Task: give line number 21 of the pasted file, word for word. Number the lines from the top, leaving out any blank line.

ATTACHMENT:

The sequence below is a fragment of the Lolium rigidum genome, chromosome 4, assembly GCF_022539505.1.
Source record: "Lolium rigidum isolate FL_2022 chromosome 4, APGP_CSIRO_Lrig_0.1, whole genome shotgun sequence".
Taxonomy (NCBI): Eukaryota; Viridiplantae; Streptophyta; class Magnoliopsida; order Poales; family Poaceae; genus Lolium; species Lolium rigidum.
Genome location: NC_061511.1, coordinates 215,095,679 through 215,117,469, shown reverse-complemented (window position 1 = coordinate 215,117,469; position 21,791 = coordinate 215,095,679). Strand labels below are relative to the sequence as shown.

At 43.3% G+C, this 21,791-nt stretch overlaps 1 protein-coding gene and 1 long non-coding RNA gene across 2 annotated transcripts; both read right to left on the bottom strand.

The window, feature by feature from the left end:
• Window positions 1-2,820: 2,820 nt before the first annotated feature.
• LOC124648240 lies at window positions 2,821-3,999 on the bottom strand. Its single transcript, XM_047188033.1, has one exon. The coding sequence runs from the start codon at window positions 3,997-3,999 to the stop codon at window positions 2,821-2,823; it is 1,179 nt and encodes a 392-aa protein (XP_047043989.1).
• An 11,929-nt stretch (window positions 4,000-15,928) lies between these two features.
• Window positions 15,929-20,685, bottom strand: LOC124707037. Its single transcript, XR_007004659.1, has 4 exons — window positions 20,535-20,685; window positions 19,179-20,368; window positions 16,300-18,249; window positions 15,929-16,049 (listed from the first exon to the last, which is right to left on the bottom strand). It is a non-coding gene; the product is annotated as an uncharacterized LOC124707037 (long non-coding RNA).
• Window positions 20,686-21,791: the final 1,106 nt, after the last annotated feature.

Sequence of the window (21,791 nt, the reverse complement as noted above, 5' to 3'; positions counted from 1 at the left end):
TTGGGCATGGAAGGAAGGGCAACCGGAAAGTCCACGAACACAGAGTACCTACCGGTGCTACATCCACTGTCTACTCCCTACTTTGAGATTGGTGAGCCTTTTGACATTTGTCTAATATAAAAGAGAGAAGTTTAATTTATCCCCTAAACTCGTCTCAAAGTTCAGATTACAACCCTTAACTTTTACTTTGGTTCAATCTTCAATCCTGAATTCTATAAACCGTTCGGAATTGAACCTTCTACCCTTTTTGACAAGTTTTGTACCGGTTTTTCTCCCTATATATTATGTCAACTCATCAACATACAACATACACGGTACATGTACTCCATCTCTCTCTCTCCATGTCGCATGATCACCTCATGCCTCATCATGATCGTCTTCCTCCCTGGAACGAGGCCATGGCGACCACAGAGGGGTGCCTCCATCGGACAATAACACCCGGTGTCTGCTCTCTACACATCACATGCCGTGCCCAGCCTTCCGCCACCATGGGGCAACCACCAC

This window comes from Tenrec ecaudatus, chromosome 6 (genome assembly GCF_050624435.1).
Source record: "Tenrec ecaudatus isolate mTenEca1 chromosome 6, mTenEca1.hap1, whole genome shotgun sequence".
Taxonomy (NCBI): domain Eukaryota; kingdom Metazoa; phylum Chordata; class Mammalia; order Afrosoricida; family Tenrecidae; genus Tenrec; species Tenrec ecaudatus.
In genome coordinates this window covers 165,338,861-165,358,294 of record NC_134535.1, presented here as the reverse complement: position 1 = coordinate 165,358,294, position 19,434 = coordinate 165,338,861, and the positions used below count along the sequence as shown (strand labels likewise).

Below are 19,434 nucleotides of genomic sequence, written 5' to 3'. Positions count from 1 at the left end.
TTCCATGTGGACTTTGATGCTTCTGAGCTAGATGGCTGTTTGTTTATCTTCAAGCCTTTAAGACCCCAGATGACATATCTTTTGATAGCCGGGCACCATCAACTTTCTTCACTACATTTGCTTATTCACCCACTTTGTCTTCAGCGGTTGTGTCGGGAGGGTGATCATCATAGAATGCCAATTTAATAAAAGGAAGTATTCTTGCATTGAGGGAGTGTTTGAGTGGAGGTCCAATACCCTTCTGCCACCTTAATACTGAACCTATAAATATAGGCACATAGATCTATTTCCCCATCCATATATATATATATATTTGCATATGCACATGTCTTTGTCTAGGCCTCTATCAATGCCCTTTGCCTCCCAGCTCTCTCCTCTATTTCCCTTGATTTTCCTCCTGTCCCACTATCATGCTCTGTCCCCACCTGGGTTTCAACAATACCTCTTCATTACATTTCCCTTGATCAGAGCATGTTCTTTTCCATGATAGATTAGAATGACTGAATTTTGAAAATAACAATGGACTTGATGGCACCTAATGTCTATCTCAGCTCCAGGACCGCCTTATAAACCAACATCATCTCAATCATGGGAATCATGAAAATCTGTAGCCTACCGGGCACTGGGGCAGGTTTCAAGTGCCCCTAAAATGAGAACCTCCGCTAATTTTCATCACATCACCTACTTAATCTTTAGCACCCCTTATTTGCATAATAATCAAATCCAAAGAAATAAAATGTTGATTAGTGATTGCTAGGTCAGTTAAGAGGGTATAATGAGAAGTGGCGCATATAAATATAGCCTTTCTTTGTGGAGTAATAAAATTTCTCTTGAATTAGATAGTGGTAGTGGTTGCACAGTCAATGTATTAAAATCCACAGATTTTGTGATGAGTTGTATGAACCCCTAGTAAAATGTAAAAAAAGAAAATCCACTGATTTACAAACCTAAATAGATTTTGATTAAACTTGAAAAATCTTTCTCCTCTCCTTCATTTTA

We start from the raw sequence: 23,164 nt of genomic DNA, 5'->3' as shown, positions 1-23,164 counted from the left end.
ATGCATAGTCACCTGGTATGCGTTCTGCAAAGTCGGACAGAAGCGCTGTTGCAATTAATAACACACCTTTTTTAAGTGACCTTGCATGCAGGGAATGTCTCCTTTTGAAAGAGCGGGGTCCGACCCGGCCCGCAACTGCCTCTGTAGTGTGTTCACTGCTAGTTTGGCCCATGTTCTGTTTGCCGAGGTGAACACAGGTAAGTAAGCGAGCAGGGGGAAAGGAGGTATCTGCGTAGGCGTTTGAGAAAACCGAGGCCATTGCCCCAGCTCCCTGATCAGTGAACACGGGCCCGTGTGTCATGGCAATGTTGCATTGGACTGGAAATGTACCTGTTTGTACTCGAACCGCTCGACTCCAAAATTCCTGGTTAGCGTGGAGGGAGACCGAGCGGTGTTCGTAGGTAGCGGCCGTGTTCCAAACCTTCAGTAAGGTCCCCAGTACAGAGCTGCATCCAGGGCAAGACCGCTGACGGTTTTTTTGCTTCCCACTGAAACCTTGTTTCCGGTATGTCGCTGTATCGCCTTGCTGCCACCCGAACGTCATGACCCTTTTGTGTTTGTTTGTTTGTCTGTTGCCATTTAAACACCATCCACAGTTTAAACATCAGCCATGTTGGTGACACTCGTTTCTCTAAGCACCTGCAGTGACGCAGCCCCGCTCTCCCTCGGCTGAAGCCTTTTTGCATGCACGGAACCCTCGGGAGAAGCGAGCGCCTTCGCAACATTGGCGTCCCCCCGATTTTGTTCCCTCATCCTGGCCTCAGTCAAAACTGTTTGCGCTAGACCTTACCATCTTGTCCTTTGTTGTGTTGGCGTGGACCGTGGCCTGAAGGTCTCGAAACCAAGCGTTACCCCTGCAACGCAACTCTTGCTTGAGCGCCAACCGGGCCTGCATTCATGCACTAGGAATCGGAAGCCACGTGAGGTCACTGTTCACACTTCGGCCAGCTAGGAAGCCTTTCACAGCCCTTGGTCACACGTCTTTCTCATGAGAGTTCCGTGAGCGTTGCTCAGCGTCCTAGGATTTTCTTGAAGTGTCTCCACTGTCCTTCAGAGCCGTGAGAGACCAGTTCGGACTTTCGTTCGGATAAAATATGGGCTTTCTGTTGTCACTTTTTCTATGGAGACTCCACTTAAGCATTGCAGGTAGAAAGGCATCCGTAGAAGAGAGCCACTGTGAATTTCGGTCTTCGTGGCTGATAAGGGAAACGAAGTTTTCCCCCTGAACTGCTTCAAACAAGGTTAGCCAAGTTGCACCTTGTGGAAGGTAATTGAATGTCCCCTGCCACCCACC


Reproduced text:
ATGCATAGTCACCTGGTATGCGTTCTGCAAAGTCGGACAGAAGCGCTGTTGCAATTAATAACACACCTTTTTTAAGTGACCTTGCATGCAGGGAATGTCTCCTTTTGAAAGAGCGGGGTCCGACCCGGCCCGCAACTGCCTCTGTAGTGTGTTCACTGCTAGTTTGGCCCATGTTCTGTTTGCCGAGGTGAACACAGGTAAGTAAGCGAGCAGGGGGAAAGGAGGTATCTGCGTAGGCGTTTGAGAAAACCGAGGCCATTGCCCCAGCTCCCTGATCAGTGAACACGGGCCCGTGTGTCATGGCAATGTTGCATTGGACTGGAAATGTACCTGTTTGTACTCGAACCGCTCGACTCCAAAATTCCTGGTTAGCGTGGAGGGAGACCGAGCGGTGTTCGTAGGTAGCGGCCGTGTTCCAAACCTTCAGTAAGGTCCCCAGTACAGAGCTGCATCCAGGGCAAGACCGCTGACGGTTTTTTTGCTTCCCACTGAAACCTTGTTTCCGGTATGTCGCTGTATCGCCTTGCTGCCACCCGAACGTCATGACCCTTTTGTGTTTGTTTGTTTGTCTGTTGCCATTTAAACACCATCCACAGTTTAAACATCAGCCATGTTGGTGACACTCGTTTCTCTAAGCACCTGCAGTGACGCAGCCCCGCTCTCCCTCGGCTGAAGCCTTTTTGCATGCACGGAACCCTCGGGAGAAGCGAGCGCCTTCGCAACATTGGCGTCCCCCCGATTTTGTTCCCTCATCCTGGCCTCAGTCAAAACTGTTTGCGCTAGACCTTACCATCTTGTCCTTTGTTGTGTTGGCGTGGACCGTGGCCTGAAGGTCTCGAAACCAAGCGTTACCCCTGCAACGCAACTCTTGCTTGAGCGCCAACCGGGCCTGCATTCATGCACTAGGAATCGGAAGCCACGTGAGGTCACTGTTCACACTTCGGCCAGCTAGGAAGCCTTTCACAGCCCTTGGTCACACGTCTTTCTCATGAGAGTTCCGTGAGCGTTGCTCAGCGTCCTAGGATTTTCTTGAAGTGTCTCCACTGTCCTTCAGAGCCGTGAGAGACCAGTTCGGACTTTCGTTCGGATAAAATATGGGCTTTCTGTTGTCACTTTTTCTATGGAGACTCCACTTAAGCATTGCAGGTAGAAAGGCATCCGTAGAAGAGAGCCACTGTGAATTTCGGTCTTCGTGGCTGATAAGGGAAACGAAGTTTTCCCCCTGAACTGCTTCAAACAAGGTTAGCCAAGTTGCACCTTGTGGAAGGTAATTGAATGTCCCCTGCCACCCACC